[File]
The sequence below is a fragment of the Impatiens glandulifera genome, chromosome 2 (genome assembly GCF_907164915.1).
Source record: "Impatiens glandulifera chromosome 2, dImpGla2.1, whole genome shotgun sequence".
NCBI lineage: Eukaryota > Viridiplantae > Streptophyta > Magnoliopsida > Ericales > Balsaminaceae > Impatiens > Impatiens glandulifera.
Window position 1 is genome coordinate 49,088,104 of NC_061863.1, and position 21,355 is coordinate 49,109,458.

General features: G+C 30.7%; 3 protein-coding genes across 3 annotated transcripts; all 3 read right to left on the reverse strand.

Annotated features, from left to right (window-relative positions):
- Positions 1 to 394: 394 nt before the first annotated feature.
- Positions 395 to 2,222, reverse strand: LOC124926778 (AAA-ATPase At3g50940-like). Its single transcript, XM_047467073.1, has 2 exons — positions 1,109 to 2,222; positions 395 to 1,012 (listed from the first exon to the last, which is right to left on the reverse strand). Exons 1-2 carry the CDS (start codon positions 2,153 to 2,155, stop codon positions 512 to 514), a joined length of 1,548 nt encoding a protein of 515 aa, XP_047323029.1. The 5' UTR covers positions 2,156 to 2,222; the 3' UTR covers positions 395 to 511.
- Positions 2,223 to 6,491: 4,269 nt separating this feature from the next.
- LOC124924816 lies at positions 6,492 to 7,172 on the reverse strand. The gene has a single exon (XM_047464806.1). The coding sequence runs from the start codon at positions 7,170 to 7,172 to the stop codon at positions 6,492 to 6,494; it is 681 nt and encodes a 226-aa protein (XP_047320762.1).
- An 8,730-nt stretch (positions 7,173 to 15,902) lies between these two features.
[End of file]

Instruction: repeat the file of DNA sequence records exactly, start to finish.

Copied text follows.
The sequence below is a fragment of the Impatiens glandulifera genome, chromosome 2 (genome assembly GCF_907164915.1).
Source record: "Impatiens glandulifera chromosome 2, dImpGla2.1, whole genome shotgun sequence".
NCBI lineage: Eukaryota > Viridiplantae > Streptophyta > Magnoliopsida > Ericales > Balsaminaceae > Impatiens > Impatiens glandulifera.
Window position 1 is genome coordinate 49,088,104 of NC_061863.1, and position 21,355 is coordinate 49,109,458.

General features: G+C 30.7%; 3 protein-coding genes across 3 annotated transcripts; all 3 read right to left on the reverse strand.

Annotated features, from left to right (window-relative positions):
- Positions 1 to 394: 394 nt before the first annotated feature.
- Positions 395 to 2,222, reverse strand: LOC124926778 (AAA-ATPase At3g50940-like). Its single transcript, XM_047467073.1, has 2 exons — positions 1,109 to 2,222; positions 395 to 1,012 (listed from the first exon to the last, which is right to left on the reverse strand). Exons 1-2 carry the CDS (start codon positions 2,153 to 2,155, stop codon positions 512 to 514), a joined length of 1,548 nt encoding a protein of 515 aa, XP_047323029.1. The 5' UTR covers positions 2,156 to 2,222; the 3' UTR covers positions 395 to 511.
- Positions 2,223 to 6,491: 4,269 nt separating this feature from the next.
- LOC124924816 lies at positions 6,492 to 7,172 on the reverse strand. The gene has a single exon (XM_047464806.1). The coding sequence runs from the start codon at positions 7,170 to 7,172 to the stop codon at positions 6,492 to 6,494; it is 681 nt and encodes a 226-aa protein (XP_047320762.1).
- An 8,730-nt stretch (positions 7,173 to 15,902) lies between these two features.